Your free trial has come to an end.

We hope you have enjoyed your trial! To continue reading, we recommend our Read Now Pay Later membership. Simply add a form of payment and pay only 27¢ per article.

For unlimited access to the best local, national, and international news and much more, try an All Access Digital subscription:

Thank you for supporting the journalism that our community needs!

Your free trial has come to an end.

We hope you have enjoyed your trial! To continue reading, we recommend our Read Now Pay Later membership. Simply add a form of payment and pay only 27¢ per article.

For unlimited access to the best local, national, and international news and much more, try an All Access Digital subscription:

Thank you for supporting the journalism that our community needs!

We hope you have enjoyed your free trial!

To continue reading, select a plan below:

All Access Digital

Introductory pricing*

99¢

per month

  • Unlimited online reading and commenting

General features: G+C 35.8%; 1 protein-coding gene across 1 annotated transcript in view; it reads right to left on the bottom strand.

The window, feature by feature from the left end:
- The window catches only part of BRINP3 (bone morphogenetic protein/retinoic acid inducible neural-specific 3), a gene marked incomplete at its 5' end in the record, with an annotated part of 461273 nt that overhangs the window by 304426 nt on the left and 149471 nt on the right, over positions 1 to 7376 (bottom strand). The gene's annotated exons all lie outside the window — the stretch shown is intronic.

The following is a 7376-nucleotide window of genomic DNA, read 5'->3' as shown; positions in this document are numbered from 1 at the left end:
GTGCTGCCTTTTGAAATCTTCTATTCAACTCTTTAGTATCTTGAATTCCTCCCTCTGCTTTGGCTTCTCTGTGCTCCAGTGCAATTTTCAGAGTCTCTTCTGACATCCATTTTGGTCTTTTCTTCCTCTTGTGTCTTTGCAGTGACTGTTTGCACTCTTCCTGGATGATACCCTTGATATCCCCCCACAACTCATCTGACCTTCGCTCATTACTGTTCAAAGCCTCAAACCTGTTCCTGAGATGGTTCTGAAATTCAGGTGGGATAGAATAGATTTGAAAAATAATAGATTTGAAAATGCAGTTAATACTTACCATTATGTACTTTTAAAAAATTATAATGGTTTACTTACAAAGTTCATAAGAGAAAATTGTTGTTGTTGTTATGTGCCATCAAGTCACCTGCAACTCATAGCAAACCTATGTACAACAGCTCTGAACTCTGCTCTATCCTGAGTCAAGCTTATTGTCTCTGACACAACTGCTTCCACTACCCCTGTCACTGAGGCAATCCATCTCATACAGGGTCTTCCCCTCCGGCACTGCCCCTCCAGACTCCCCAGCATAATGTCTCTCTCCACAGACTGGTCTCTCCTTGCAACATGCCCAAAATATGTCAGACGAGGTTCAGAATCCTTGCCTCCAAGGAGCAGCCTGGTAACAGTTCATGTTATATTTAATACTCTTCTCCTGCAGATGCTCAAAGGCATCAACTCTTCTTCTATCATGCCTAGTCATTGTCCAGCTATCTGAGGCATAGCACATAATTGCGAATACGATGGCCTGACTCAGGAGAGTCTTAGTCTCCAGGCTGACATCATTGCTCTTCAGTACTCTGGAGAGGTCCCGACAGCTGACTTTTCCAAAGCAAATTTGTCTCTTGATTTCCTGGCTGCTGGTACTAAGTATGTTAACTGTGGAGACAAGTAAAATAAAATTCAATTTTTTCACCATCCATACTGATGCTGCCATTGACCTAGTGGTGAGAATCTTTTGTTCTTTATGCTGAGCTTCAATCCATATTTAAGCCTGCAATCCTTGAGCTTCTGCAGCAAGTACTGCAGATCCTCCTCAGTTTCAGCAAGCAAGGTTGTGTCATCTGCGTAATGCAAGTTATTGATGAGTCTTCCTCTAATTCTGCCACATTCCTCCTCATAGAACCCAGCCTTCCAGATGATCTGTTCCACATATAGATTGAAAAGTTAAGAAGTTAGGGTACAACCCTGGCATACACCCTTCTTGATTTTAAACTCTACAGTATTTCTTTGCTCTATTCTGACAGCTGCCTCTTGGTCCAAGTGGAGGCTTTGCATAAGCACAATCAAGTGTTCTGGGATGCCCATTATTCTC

• Daily newspaper replica e-Edition
  • News Break - our award-winning iOS app
  • Exclusive perks & discounts
Continue

Read Now Pay Later

Pay

27¢

per article

  • Commitment-free
  • Cancel anytime
  • Only pay for what you read
  • Refunds available
Continue

*Introductory pricing schedule for 12 month: $0.99/month plus tax for first 3 months, $5.99/month for months 4 - 6, $10.99/month for months 7 - 9, $13.99/month for months 10 - 12. Standard All Access Digital rate of $16.99/month begins after first year.

We hope you have enjoyed your free trial!

To continue reading, select a plan below:

Read Now Pay Later